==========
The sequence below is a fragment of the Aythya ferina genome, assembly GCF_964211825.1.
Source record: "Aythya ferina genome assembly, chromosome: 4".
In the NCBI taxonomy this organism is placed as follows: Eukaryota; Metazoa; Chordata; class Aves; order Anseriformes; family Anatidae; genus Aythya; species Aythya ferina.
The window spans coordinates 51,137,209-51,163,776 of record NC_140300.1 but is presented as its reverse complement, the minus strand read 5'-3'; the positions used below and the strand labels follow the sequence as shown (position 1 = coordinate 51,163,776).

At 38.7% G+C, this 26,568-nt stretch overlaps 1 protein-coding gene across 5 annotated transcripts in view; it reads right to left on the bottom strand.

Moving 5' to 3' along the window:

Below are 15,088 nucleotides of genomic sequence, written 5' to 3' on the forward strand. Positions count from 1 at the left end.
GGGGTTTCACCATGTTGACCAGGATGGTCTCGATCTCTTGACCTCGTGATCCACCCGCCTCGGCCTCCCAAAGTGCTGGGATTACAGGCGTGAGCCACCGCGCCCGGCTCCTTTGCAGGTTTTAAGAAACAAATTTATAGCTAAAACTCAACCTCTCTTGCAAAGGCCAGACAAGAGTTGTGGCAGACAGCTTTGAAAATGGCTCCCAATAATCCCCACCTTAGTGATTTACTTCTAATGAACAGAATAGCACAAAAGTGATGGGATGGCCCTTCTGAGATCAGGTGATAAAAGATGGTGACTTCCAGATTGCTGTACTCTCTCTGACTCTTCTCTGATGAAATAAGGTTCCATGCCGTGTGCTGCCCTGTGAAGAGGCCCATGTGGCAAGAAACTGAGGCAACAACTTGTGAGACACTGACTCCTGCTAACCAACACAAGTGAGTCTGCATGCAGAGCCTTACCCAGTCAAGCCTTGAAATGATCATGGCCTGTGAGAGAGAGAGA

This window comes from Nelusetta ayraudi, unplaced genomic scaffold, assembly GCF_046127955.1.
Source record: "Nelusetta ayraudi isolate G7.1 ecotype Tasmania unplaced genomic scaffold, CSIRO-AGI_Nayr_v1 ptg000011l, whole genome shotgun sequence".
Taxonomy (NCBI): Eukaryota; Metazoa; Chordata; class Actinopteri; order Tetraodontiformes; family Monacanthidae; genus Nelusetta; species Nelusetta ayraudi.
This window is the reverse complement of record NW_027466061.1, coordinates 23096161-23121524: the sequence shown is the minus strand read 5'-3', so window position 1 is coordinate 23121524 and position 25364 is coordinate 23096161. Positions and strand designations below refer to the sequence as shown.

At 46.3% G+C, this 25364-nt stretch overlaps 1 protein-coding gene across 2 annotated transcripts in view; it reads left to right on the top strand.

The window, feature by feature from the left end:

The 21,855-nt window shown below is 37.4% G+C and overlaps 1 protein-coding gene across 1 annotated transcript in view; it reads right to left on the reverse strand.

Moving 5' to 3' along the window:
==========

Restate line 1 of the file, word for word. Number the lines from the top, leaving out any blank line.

The sequence below is a fragment of the Aythya ferina genome, assembly GCF_964211825.1.